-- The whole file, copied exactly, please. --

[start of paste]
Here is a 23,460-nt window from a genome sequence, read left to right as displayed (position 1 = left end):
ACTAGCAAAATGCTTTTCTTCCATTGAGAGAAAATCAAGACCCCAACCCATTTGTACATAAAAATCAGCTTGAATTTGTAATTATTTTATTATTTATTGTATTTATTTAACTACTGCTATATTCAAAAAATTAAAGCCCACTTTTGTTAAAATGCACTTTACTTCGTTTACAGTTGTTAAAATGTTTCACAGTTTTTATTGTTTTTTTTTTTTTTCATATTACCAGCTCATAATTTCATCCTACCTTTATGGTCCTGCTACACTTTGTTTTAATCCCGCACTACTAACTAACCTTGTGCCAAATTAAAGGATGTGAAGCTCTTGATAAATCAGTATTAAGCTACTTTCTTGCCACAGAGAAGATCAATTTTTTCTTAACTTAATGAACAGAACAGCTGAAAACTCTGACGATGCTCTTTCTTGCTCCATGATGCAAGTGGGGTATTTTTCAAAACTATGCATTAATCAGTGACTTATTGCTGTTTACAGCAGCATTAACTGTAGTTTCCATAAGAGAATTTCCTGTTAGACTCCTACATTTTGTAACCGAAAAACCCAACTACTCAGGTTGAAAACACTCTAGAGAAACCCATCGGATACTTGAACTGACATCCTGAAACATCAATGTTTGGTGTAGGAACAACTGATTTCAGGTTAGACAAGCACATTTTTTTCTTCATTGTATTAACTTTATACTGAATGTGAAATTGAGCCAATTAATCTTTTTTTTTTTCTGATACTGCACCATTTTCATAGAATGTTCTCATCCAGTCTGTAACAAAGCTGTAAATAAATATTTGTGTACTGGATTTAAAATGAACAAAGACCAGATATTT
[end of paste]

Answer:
Here is a 23,460-nt window from a genome sequence, read left to right as displayed (position 1 = left end):
ACTAGCAAAATGCTTTTCTTCCATTGAGAGAAAATCAAGACCCCAACCCATTTGTACATAAAAATCAGCTTGAATTTGTAATTATTTTATTATTTATTGTATTTATTTAACTACTGCTATATTCAAAAAATTAAAGCCCACTTTTGTTAAAATGCACTTTACTTCGTTTACAGTTGTTAAAATGTTTCACAGTTTTTATTGTTTTTTTTTTTTTTCATATTACCAGCTCATAATTTCATCCTACCTTTATGGTCCTGCTACACTTTGTTTTAATCCCGCACTACTAACTAACCTTGTGCCAAATTAAAGGATGTGAAGCTCTTGATAAATCAGTATTAAGCTACTTTCTTGCCACAGAGAAGATCAATTTTTTCTTAACTTAATGAACAGAACAGCTGAAAACTCTGACGATGCTCTTTCTTGCTCCATGATGCAAGTGGGGTATTTTTCAAAACTATGCATTAATCAGTGACTTATTGCTGTTTACAGCAGCATTAACTGTAGTTTCCATAAGAGAATTTCCTGTTAGACTCCTACATTTTGTAACCGAAAAACCCAACTACTCAGGTTGAAAACACTCTAGAGAAACCCATCGGATACTTGAACTGACATCCTGAAACATCAATGTTTGGTGTAGGAACAACTGATTTCAGGTTAGACAAGCACATTTTTTTCTTCATTGTATTAACTTTATACTGAATGTGAAATTGAGCCAATTAATCTTTTTTTTTTTCTGATACTGCACCATTTTCATAGAATGTTCTCATCCAGTCTGTAACAAAGCTGTAAATAAATATTTGTGTACTGGATTTAAAATGAACAAAGACCAGATATTT